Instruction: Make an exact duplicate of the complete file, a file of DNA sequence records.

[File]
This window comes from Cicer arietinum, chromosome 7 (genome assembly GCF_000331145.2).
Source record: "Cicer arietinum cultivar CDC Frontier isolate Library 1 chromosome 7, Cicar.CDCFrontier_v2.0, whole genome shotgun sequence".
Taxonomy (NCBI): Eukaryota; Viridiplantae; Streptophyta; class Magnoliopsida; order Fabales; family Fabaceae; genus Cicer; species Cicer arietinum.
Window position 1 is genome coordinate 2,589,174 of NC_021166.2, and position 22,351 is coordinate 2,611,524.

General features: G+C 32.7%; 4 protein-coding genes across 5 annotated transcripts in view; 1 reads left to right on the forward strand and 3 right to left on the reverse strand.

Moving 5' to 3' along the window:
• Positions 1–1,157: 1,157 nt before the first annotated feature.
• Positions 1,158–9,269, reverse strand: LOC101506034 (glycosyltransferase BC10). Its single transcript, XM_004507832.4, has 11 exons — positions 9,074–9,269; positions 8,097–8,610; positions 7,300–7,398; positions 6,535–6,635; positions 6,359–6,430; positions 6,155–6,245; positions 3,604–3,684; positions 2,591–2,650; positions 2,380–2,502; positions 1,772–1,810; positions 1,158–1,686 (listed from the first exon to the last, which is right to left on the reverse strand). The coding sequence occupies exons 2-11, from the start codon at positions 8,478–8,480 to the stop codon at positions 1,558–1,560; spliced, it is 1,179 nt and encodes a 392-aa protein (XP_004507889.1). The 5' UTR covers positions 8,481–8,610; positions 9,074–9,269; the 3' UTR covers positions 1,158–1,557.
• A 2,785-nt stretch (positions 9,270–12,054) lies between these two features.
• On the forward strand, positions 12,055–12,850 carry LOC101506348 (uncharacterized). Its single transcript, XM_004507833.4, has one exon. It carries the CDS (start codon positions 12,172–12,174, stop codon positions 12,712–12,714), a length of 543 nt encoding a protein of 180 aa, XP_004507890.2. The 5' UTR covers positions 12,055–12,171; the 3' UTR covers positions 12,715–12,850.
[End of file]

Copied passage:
This window comes from Cicer arietinum, chromosome 7 (genome assembly GCF_000331145.2).
Source record: "Cicer arietinum cultivar CDC Frontier isolate Library 1 chromosome 7, Cicar.CDCFrontier_v2.0, whole genome shotgun sequence".
Taxonomy (NCBI): Eukaryota; Viridiplantae; Streptophyta; class Magnoliopsida; order Fabales; family Fabaceae; genus Cicer; species Cicer arietinum.
Window position 1 is genome coordinate 2,589,174 of NC_021166.2, and position 22,351 is coordinate 2,611,524.

General features: G+C 32.7%; 4 protein-coding genes across 5 annotated transcripts in view; 1 reads left to right on the forward strand and 3 right to left on the reverse strand.

Moving 5' to 3' along the window:
• Positions 1–1,157: 1,157 nt before the first annotated feature.
• Positions 1,158–9,269, reverse strand: LOC101506034 (glycosyltransferase BC10). Its single transcript, XM_004507832.4, has 11 exons — positions 9,074–9,269; positions 8,097–8,610; positions 7,300–7,398; positions 6,535–6,635; positions 6,359–6,430; positions 6,155–6,245; positions 3,604–3,684; positions 2,591–2,650; positions 2,380–2,502; positions 1,772–1,810; positions 1,158–1,686 (listed from the first exon to the last, which is right to left on the reverse strand). The coding sequence occupies exons 2-11, from the start codon at positions 8,478–8,480 to the stop codon at positions 1,558–1,560; spliced, it is 1,179 nt and encodes a 392-aa protein (XP_004507889.1). The 5' UTR covers positions 8,481–8,610; positions 9,074–9,269; the 3' UTR covers positions 1,158–1,557.
• A 2,785-nt stretch (positions 9,270–12,054) lies between these two features.
• On the forward strand, positions 12,055–12,850 carry LOC101506348 (uncharacterized). Its single transcript, XM_004507833.4, has one exon. It carries the CDS (start codon positions 12,172–12,174, stop codon positions 12,712–12,714), a length of 543 nt encoding a protein of 180 aa, XP_004507890.2. The 5' UTR covers positions 12,055–12,171; the 3' UTR covers positions 12,715–12,850.